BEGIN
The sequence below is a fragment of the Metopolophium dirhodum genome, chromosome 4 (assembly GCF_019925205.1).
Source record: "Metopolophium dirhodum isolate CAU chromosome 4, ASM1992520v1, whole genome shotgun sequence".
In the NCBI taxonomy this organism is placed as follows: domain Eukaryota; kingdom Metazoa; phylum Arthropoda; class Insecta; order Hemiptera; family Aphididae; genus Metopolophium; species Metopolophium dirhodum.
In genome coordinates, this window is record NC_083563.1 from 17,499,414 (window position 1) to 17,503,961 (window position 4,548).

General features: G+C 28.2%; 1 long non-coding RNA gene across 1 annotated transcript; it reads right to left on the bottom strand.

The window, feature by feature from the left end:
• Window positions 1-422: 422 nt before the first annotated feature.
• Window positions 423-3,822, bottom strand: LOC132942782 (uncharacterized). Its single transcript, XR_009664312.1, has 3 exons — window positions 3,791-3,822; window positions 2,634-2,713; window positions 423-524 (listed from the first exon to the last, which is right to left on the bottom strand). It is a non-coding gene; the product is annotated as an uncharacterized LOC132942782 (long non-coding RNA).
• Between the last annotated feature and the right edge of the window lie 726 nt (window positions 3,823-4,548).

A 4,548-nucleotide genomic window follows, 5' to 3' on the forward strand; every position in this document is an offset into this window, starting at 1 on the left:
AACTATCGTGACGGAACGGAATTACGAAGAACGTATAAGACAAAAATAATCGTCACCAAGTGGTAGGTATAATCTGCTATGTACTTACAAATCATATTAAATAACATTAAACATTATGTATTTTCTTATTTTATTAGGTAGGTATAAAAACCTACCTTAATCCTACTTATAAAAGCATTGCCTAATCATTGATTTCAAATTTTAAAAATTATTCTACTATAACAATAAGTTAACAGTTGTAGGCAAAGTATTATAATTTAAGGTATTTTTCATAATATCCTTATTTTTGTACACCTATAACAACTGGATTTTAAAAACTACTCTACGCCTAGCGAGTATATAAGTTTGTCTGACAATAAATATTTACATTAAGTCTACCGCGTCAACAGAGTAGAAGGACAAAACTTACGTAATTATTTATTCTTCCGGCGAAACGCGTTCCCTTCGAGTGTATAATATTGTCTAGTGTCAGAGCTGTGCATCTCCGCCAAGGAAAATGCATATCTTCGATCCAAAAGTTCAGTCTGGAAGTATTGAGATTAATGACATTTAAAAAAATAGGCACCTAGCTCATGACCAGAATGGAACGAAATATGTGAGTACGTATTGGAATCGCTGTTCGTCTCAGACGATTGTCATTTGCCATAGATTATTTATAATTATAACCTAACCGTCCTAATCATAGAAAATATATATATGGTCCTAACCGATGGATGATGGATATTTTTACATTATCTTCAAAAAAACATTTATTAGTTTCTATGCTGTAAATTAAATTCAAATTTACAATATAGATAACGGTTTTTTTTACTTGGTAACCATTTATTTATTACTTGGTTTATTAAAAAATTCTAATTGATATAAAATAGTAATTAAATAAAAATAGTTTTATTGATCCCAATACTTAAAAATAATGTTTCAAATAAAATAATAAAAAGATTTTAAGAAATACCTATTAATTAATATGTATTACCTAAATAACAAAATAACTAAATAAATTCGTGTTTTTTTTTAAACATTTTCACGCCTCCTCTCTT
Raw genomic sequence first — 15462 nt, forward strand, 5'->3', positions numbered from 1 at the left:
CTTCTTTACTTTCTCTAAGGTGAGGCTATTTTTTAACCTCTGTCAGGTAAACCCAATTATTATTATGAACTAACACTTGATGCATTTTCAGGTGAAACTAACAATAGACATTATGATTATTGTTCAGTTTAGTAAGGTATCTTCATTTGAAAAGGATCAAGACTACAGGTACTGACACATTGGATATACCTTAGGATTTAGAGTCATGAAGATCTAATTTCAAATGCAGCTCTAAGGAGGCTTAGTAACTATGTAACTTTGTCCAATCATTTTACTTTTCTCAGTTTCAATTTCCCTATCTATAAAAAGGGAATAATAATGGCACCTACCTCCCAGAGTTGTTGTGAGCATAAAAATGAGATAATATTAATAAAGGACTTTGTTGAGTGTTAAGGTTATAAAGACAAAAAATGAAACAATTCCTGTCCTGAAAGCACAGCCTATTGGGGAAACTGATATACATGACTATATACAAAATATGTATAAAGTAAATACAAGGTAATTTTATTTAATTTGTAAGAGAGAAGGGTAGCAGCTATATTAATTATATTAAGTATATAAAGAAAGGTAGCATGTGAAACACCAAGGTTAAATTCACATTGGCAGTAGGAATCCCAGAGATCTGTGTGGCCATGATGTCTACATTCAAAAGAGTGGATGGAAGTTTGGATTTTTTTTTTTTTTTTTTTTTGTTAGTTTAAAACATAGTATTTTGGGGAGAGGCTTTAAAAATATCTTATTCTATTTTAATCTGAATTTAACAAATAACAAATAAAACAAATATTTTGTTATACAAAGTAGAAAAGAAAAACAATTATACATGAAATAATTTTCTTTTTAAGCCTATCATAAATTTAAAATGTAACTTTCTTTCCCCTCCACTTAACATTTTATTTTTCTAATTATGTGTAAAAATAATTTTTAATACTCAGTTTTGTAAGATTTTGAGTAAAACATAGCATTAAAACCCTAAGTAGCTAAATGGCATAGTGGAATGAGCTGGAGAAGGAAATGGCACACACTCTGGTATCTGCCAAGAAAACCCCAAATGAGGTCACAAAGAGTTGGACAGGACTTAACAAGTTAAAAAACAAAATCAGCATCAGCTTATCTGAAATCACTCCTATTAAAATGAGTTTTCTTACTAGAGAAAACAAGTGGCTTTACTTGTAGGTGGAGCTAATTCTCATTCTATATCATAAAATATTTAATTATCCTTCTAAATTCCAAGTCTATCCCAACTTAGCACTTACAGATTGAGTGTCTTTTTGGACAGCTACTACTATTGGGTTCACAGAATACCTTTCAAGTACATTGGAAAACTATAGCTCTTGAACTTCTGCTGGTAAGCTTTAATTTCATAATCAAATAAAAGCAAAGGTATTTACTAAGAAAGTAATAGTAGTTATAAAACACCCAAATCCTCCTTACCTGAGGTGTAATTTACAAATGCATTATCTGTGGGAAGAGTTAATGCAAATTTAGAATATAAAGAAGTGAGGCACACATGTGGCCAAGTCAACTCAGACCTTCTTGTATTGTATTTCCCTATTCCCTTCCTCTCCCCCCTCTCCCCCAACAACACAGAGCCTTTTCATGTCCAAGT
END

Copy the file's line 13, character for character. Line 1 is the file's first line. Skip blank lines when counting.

CTTCTTTACTTTCTCTAAGGTGAGGCTATTTTTTAACCTCTGTCAGGTAAACCCAATTATTATTATGAACTAACACTTGATGCATTTTCAGGTGAAACTAACAATAGACATTATGATTATTGTTCAGTTTAGTAAGGTATCTTCATTTGAAAAGGATCAAGACTACAGGTACTGACACATTGGATATACCTTAGGATTTAGAGTCATGAAGATCTAATTTCAAATGCAGCTCTAAGGAGGCTTAGTAACTATGTAACTTTGTCCAATCATTTTACTTTTCTCAGTTTCAATTTCCCTATCTATAAAAAGGGAATAATAATGGCACCTACCTCCCAGAGTTGTTGTGAGCATAAAAATGAGATAATATTAATAAAGGACTTTGTTGAGTGTTAAGGTTATAAAGACAAAAAATGAAACAATTCCTGTCCTGAAAGCACAGCCTATTGGGGAAACTGATATACATGACTATATACAAAATATGTATAAAGTAAATACAAGGTAATTTTATTTAATTTGTAAGAGAGAAGGGTAGCAGCTATATTAATTATATTAAGTATATAAAGAAAGGTAGCATGTGAAACACCAAGGTTAAATTCACATTGGCAGTAGGAATCCCAGAGATCTGTGTGGCCATGATGTCTACATTCAAAAGAGTGGATGGAAGTTTGGATTTTTTTTTTTTTTTTTTTTTGTTAGTTTAAAACATAGTATTTTGGGGAGAGGCTTTAAAAATATCTTATTCTATTTTAATCTGAATTTAACAAATAACAAATAAAACAAATATTTTGTTATACAAAGTAGAAAAGAAAAACAATTATACATGAAATAATTTTCTTTTTAAGCCTATCATAAATTTAAAATGTAACTTTCTTTCCCCTCCACTTAACATTTTATTTTTCTAATTATGTGTAAAAATAATTTTTAATACTCAGTTTTGTAAGATTTTGAGTAAAACATAGCATTAAAACCCTAAGTAGCTAAATGGCATAGTGGAATGAGCTGGAGAAGGAAATGGCACACACTCTGGTATCTGCCAAGAAAACCCCAAATGAGGTCACAAAGAGTTGGACAGGACTTAACAAGTTAAAAAACAAAATCAGCATCAGCTTATCTGAAATCACTCCTATTAAAATGAGTTTTCTTACTAGAGAAAACAAGTGGCTTTACTTGTAGGTGGAGCTAATTCTCATTCTATATCATAAAATATTTAATTATCCTTCTAAATTCCAAGTCTATCCCAACTTAGCACTTACAGATTGAGTGTCTTTTTGGACAGCTACTACTATTGGGTTCACAGAATACCTTTCAAGTACATTGGAAAACTATAGCTCTTGAACTTCTGCTGGTAAGCTTTAATTTCATAATCAAATAAAAGCAAAGGTATTTACTAAGAAAGTAATAGTAGTTATAAAACACCCAAATCCTCCTTACCTGAGGTGTAATTTACAAATGCATTATCTGTGGGAAGAGTTAATGCAAATTTAGAATATAAAGAAGTGAGGCACACATGTGGCCAAGTCAACTCAGACCTTCTTGTATTGTATTTCCCTATTCCCTTCCTCTCCCCCCTCTCCCCCAACAACACAGAGCCTTTTCATGTCCAAGT